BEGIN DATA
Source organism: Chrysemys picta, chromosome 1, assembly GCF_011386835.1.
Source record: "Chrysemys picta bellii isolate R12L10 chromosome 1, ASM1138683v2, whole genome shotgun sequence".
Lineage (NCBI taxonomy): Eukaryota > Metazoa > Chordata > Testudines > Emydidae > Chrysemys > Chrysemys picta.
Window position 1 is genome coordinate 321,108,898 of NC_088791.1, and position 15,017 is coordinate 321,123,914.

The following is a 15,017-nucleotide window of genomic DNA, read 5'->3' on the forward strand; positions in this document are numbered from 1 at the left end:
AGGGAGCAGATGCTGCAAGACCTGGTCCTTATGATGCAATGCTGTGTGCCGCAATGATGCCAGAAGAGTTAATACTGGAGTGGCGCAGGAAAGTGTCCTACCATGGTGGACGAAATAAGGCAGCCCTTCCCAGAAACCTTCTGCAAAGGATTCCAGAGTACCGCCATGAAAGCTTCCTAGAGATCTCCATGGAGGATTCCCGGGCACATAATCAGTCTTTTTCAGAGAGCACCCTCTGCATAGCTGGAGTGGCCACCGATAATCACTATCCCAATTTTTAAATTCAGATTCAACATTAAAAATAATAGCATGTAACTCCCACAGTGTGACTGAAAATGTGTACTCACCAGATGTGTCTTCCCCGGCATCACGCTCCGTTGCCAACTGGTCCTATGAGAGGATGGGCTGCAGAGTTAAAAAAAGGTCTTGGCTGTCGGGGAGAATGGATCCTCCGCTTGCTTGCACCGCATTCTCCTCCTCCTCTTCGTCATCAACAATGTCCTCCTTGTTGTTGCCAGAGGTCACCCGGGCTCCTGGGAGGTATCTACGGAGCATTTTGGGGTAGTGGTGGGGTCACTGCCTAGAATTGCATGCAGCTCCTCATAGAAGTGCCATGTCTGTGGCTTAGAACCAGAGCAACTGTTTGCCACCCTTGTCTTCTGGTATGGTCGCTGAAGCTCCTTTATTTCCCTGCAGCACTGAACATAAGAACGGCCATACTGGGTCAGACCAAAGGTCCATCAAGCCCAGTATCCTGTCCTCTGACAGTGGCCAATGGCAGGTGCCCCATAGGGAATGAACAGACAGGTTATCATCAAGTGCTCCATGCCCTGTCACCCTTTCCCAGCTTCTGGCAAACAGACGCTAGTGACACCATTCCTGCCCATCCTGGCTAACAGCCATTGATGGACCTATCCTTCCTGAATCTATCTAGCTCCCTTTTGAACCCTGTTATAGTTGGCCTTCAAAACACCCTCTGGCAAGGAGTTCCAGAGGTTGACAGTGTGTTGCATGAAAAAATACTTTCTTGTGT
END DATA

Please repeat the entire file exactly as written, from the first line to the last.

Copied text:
Source organism: Chrysemys picta, chromosome 1, assembly GCF_011386835.1.
Source record: "Chrysemys picta bellii isolate R12L10 chromosome 1, ASM1138683v2, whole genome shotgun sequence".
Lineage (NCBI taxonomy): Eukaryota > Metazoa > Chordata > Testudines > Emydidae > Chrysemys > Chrysemys picta.
Window position 1 is genome coordinate 321,108,898 of NC_088791.1, and position 15,017 is coordinate 321,123,914.

The following is a 15,017-nucleotide window of genomic DNA, read 5'->3' on the forward strand; positions in this document are numbered from 1 at the left end:
AGGGAGCAGATGCTGCAAGACCTGGTCCTTATGATGCAATGCTGTGTGCCGCAATGATGCCAGAAGAGTTAATACTGGAGTGGCGCAGGAAAGTGTCCTACCATGGTGGACGAAATAAGGCAGCCCTTCCCAGAAACCTTCTGCAAAGGATTCCAGAGTACCGCCATGAAAGCTTCCTAGAGATCTCCATGGAGGATTCCCGGGCACATAATCAGTCTTTTTCAGAGAGCACCCTCTGCATAGCTGGAGTGGCCACCGATAATCACTATCCCAATTTTTAAATTCAGATTCAACATTAAAAATAATAGCATGTAACTCCCACAGTGTGACTGAAAATGTGTACTCACCAGATGTGTCTTCCCCGGCATCACGCTCCGTTGCCAACTGGTCCTATGAGAGGATGGGCTGCAGAGTTAAAAAAAGGTCTTGGCTGTCGGGGAGAATGGATCCTCCGCTTGCTTGCACCGCATTCTCCTCCTCCTCTTCGTCATCAACAATGTCCTCCTTGTTGTTGCCAGAGGTCACCCGGGCTCCTGGGAGGTATCTACGGAGCATTTTGGGGTAGTGGTGGGGTCACTGCCTAGAATTGCATGCAGCTCCTCATAGAAGTGCCATGTCTGTGGCTTAGAACCAGAGCAACTGTTTGCCACCCTTGTCTTCTGGTATGGTCGCTGAAGCTCCTTTATTTCCCTGCAGCACTGAACATAAGAACGGCCATACTGGGTCAGACCAAAGGTCCATCAAGCCCAGTATCCTGTCCTCTGACAGTGGCCAATGGCAGGTGCCCCATAGGGAATGAACAGACAGGTTATCATCAAGTGCTCCATGCCCTGTCACCCTTTCCCAGCTTCTGGCAAACAGACGCTAGTGACACCATTCCTGCCCATCCTGGCTAACAGCCATTGATGGACCTATCCTTCCTGAATCTATCTAGCTCCCTTTTGAACCCTGTTATAGTTGGCCTTCAAAACACCCTCTGGCAAGGAGTTCCAGAGGTTGACAGTGTGTTGCATGAAAAAATACTTTCTTGTGT